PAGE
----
Turkish Central Bank managers sacked as doubts over independence grow

Several mid-tier managers at Turkey’s central bank have been removed, including two general managers and a private secretary to Governor Erdem Başçı, sources said late on Wednesday.

The sources gave no reason for the dismissals, nor did they say who had ordered them. The central bank itself declined to comment. This firing of officials follows on the heels of fears that political pressure is threatening to dent the central bank’s credibility as an independent institution.

Prime Minister Recep Tayyip Erdoğan has frequently accused the bank of doing too little to reduce borrowing costs. However, those dismissed include the general manager in charge of foreign relations and his deputy, as well as the general manager in charge of payment systems, none of whom are directly involved in monetary policy decisions, the sources said. Dozens of executives at bodies including the banking and telecoms regulators and state TV have been fired since the start of the year, in what is seen as part of government efforts to clamp down on the opposition and political dissent. Most of these sacked officials were alleged to be sympathizers of the volunteer-based Islamic Hizmet movement, which Erdoğan has accused of trying to topple his government following a large-scale corruption probe that became public in December.

The corruption inquiry also led to the resignation of three Cabinet ministers and the detention of businessmen close to the government.

“If true, [the central bank dismissals] would be disappointing, and again it would raise questions about the independence of the central bank,” said Timothy Ash, head of emerging markets research at Standard Bank in London. “The hope would be that the CBRT [central bank] is still a meritocracy, irrespective of political beliefs and faith.” Ash said the central bank might opt to announce that the changes are normal procedure and that they have nothing to do with the political pressure being brought to bear on the institution. The central bank, which ramped up rates in January, partly to defend the lira, cut them for the first time in a year last month despite stubborn inflation, weeks after Erdoğan had called for such a move.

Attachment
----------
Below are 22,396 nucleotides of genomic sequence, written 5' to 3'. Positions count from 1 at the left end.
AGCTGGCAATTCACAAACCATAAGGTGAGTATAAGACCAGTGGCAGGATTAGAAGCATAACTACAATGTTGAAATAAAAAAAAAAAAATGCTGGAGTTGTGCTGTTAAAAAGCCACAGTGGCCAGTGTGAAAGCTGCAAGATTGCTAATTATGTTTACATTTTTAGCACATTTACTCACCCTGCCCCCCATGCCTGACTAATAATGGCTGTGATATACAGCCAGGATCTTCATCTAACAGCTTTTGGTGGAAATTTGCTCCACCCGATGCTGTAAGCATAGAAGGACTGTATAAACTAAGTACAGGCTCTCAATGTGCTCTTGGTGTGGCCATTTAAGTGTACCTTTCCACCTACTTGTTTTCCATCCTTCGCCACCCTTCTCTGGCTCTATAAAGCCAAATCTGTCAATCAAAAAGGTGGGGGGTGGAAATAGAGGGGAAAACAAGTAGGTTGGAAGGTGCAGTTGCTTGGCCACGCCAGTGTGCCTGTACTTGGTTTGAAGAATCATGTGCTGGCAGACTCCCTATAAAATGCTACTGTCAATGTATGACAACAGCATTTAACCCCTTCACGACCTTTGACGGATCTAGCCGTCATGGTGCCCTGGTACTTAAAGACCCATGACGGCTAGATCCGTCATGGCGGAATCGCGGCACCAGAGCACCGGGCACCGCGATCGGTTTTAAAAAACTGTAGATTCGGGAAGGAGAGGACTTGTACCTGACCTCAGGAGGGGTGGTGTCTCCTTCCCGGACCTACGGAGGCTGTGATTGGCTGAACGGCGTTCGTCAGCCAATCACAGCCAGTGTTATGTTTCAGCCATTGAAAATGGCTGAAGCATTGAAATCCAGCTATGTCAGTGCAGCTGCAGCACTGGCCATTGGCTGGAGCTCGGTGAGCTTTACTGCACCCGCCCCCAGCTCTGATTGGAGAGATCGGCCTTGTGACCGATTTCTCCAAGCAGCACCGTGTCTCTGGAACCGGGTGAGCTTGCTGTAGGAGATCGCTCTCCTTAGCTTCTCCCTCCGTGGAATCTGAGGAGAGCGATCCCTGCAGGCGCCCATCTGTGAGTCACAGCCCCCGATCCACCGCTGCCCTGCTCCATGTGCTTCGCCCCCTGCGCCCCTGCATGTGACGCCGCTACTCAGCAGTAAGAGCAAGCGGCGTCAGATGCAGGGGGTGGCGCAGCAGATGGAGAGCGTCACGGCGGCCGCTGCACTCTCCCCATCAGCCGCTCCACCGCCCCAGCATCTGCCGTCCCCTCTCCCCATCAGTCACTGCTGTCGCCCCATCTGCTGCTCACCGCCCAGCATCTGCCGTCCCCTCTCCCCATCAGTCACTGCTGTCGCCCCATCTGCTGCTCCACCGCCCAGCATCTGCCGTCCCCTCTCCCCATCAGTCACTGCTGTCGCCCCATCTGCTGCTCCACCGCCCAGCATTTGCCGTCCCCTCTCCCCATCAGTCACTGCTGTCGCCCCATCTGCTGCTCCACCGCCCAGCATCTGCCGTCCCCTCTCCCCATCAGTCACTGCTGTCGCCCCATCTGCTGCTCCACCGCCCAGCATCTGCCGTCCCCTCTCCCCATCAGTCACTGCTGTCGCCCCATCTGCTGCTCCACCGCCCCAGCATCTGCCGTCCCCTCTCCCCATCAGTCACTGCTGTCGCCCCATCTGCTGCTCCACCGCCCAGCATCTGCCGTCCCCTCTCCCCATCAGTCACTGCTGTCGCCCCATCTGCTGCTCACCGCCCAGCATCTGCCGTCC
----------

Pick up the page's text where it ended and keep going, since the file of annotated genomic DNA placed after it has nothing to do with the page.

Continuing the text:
Erdoğan later said the bank’s 50 basis point cut in its one-week repo rate, the main rate at which it currently funds the market, had not been enough. The bank’s monetary policy meeting will convene on June 24.

Reklamlar

About yavuzbaydar

Yavuz Baydar has been an award-winning Turkish journalist, whose professional activity spans nearly four decades. In December 2013, Baydar co-founded the independent media platform, P24, Punto24, to monitor the media sector of Turkey, as well as organizing surveys, and training workshops. Baydar wrote opinion columns, in Turkish, liberal daily Ozgur Dusunce and news site Haberdar, and in English, daily Today's Zaman, on domestic and foreign policy issues related to Turkey, and media matters, until all had to cease publications due to growing political oppression. Currently, he writes regular chronicles for Die Süddeutsche Zeitung, and opinion columns for the Arab Weekly, as well as analysis for Index on Censorship. Baydar blogs with the Huffington Post, sharing his his analysis and views on Turkish politics, the Middle East, Balkans, Europe, U.S-Turkish relations, human rights, free speech, press freedom, history, etc. His opinion articles appeared at the New York Times, the Guardian, El Pais, Svenska Dagbladet, and Al Jazeera English online. Turkey’s first news ombudsman, beginning at Milliyet daily in 1999, Baydar worked in the same role as reader representative until 2014. His work included reader complaints with content, and commentary on media ethics. Working in a tough professional climate had its costs: he was twice forced to leave his job, after his self-critical columns on journalistic flaws and fabricated news stories. Baydar worked as producer and news presenter in Swedish Radio &TV Corp. (SR) Stockholm, Sweden between 1979-1991; as correspondent for Scandinavia and Baltics for Turkish daily Cumhuriyet between 1980-1992, and the BBC World Service, in early 1990's. Returning to Turkey in 1994, he worked as reporter and ediytor for various outlets in print, as well as hosting debate porogrammes in public and private TV channels. Baydar studied informatics, cybernetics and, later, had his journalism ediucatiob in the University of Stockholm. Baydar served as president of the U.S. based International Organizaton of News Ombudsmen (ONO) in 2003. He was a Knight-Wallace Fellow at University of Michigan in 2004. Baydar was given the Special Award of the European Press Prize (EPP), for 'excellence in journalism', along with the Guardian and Der Spiegel in 2014. He won the Umbria Journalism Award in March 2014 and Caravella/Mare Nostrum Prize in 2015; both in Italy. Baydar completed an extensive research on self-censorship, corruption in media, and growing threats over journalism in Turkey as a Shorenstein Fellow at the Kennedy School of Government at Harvard.
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